AT&T launches location-based routing of 911 wireless calls to relevant US call centers, it announcements. The company says it will be the first US carrier to “quickly and accurately identify where a 911 wireless call is coming from using GPS and hybrid device information.” This will allow him to direct the call to the correct call center 911 (Public Safety Answering Point or PSAP), which can then “send faster to those who respond to the right place,” he wrote.

Until now, 911 wireless call routing was based on the location of cell towers, often with an accuracy of no better than 10 miles. The new system will be able to locate a device within 50 meters of its location, potentially reducing delays, especially when making calls in PSAP border areas where state, county or city borders overlap, AT&T said.

AT&T

AT&T cooperates with a company called Intrado to use the 911 routing feature based on the location before the route. Intrado notes that currently about 10 percent of wireless calls and up to 50 percent in border areas need to be transferred to another emergency communications center (ECC), leading to potential delays. The new system uses device-based hybrid data and dynamic routing to reduce the need for transfers without sacrificing speed.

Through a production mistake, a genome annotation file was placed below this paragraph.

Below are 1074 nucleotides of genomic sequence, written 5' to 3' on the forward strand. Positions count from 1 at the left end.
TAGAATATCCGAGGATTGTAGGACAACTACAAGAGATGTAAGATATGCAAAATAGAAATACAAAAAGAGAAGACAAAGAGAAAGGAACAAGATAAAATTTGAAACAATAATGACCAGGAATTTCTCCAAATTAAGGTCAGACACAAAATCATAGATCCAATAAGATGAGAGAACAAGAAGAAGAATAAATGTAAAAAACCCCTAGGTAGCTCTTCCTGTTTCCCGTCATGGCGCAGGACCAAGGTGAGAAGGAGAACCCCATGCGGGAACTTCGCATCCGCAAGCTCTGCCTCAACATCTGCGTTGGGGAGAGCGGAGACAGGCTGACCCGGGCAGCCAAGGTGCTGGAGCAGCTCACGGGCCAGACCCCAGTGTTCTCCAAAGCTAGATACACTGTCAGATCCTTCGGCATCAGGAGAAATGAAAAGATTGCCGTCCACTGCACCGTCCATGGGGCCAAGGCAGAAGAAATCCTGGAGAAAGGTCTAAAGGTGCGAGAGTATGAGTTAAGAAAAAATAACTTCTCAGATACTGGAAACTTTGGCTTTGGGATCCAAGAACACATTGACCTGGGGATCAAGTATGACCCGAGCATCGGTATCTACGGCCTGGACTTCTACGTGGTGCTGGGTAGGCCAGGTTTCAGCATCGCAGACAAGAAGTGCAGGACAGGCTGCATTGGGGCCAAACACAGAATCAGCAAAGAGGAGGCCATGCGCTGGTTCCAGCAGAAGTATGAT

The Federal Communications Commission (FCC) has launched an investigation into the more accurate diversion of calls to the correct PSAP back in 2018so it has been going on for some time. The regulator also recently asked carriers to start providing location (height) data on the Z axis to help emergency services locate where 911 calls are coming from within multi-storey buildings.

Nationwide deployments of AT&T are now available in Alaska, Colorado, Hawaii, Idaho, Montana, Oregon, Washington, Wyoming, Kansas, Illinois, Iowa, Minnesota, North Dakota, Missouri, Nebraska, South Dakota and Guam. It will be available in other regions in the next few weeks, and implementation is scheduled to be completed by the end of June 2022.

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